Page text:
15: The Urinary System††

 

  1. Be able to identify the components of the urinary system and their function.
  2. Describe the structure of the nephron and the processes involved in during urine formation.
  3. What factors influence filtration pressure and the rate of filtrate formation?
  4. How do the kidneys respond to changing blood pressure?
  5. Describe the general symptoms and signs of disorders of the urinary system.
  6. What are some examples of conditions resulting from abnormal renal function.
  7. Urnation has involuntary and voluntary components

 

1.   Survival when you run out of gas in the desert!?

A.   Without adequate water, humans cannot perform critical reactions within their cells, transport important molecules, and rid the body of metabolic wastes.

B.    In hot and dry climates the body loses water at an alarming rate: fortunately, homeostatic mechanisms including the kidneys step in to do what they can.

C.    So if you run out of gas on a lone desert highway, you have a few hours, even if you forgot to bring drinking water, to hitch a ride to the nearest gas station.

2.     How the body maintains extracellular fluid. (What goes in must equal what goes out)

A.   The volume and chemical composition of extracellular fluid (interstitial plus blood) must be maintained within a set tolerable range.

B.    How extracellular fluid becomes thick or thin.

1)     Water is gained by two processes:

a)     Absorption of water from liquids and solid foods occurs in the gastrointestinal tract.

b)    Metabolism of nutrients during oxidative respiration yields water as a by-product.

2)     Water is lost by at least four processes:

a)     Every time you urinate.

b)    Evaporation occurs from respiratory surfaces and the skin.

c)     Sweating occurs on the skin surface

d)    Elimination of small amounts of water in feces is a normal occurrence.

3)     Most water loses are not preventable, you can only control the amount you urinate.

C.    Solute (things dissolved in water) Gains and Losses

1)     Solutes areadded to the internal environment by four processes:

a)     Nutrients, mineral ions, drugs, and food additives are absorbed by the gastrointestinal tract and cross the epithelial layer into the interstitial fluid or blood.

b)    Secretion form endocrine glands adds hormones.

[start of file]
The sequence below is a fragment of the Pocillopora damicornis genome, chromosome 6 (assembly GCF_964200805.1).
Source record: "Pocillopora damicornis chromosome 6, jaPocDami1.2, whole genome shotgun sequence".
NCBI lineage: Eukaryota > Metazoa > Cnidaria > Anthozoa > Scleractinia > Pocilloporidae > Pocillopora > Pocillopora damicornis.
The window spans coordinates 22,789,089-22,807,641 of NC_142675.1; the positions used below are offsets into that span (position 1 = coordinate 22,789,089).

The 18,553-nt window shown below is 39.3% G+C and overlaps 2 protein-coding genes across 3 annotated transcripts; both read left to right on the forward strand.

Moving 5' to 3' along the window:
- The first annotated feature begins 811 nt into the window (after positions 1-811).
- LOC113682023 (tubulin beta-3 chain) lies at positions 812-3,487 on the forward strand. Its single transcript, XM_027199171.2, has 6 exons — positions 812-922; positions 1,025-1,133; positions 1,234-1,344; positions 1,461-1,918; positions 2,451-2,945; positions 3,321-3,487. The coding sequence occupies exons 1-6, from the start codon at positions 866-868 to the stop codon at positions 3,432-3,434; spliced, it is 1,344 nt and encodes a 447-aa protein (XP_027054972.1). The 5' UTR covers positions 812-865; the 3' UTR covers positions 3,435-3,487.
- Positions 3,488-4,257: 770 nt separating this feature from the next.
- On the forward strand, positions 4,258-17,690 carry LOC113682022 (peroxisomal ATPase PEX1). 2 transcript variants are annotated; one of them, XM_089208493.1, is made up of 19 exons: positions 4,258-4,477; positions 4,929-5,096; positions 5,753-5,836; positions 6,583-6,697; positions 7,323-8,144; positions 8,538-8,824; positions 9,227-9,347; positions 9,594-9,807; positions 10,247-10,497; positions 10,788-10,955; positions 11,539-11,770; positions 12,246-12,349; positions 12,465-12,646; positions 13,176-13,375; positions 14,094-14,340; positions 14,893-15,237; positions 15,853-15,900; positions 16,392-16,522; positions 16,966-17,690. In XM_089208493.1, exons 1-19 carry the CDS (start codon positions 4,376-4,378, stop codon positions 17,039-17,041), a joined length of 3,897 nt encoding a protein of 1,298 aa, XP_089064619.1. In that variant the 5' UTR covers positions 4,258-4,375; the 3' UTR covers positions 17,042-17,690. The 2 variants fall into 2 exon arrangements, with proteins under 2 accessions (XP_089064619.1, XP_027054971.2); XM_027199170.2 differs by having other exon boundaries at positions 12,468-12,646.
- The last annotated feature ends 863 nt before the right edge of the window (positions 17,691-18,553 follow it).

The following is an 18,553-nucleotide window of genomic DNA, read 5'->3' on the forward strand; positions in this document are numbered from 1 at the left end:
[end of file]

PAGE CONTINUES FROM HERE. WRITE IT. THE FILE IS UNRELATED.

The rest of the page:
c)     Respiration ads oxygen to the blood and metabolizing cells add carbon dioxide.

d)    Metabolic reactions contribute waste products.

2)     Extracellular fluid loses mineral ions and metabolic wastes in four ways:

a)     Respiratory exhalation rids the body of carbon dioxide, some water and heat.

b)    Various minerals ions (salt HCO‑3 and Urea) are lost in sweat.

c)     Urinary excretion rids the body of these wastes.

(1)   Uric acid is formed in reactions that degrade nucleic acids.

(2)   Ammonia is formed when amino groups are removed from amino acids

(3)   Urea is formed by reactions in the liver that unite two ammonia molecules with carbon dioxide.

(4)   Phosphoric acid and sulfuring acid are formed during protein breakdown.

d)    Food residues are eliminated by the digestive tract.

3)     The kidneys filter a variety of substances form the blood.

a)     Most of the filtrate (liquid removed from the blood by the kidneys) is returned to the blood: about 1% ends up as urine, a waste fluid of excess water and solutes.

b)    By controlling how much fluids and salts are removed from the blood the kidneys regulate the volume and solute concentrations of extracellular fluid.

3.     The Urinary System

A.   The Urinary system is composed of(16.3)

1)     Two kidneys that filter wastes, regulate blood pressure and pH, release erythropoietin and transforms vitamin D into its active form.

2)     Two ureters, transport urine from kidneys to the urinary blatttter

3)     One urinary blatter the stores uring

4)     one Urethra , that transports urine from urinary blatdder to outside the body

B.    Kidney structure and function

1)     Each kidney is a bean shaped organ about the size of a clenched fist.

2)     Each kidney is composed of two zones-an outer cortex and inner medulla-wrapped with a renal capsule.(It may be best to be able to draw a picture of this)

a)     neprhons filter and retain water and solutes, leaving a concentrated urine to pass through collecting ducts to the central renal pelvis

b)    Urine flows form each kidney through a ureter to a urinary bladder (for storage) and then out of the body through the urethra.

C.    More than a million neprhons are packed inside each kidney (these are the functional unit of the kidney, they do the work)(16.5)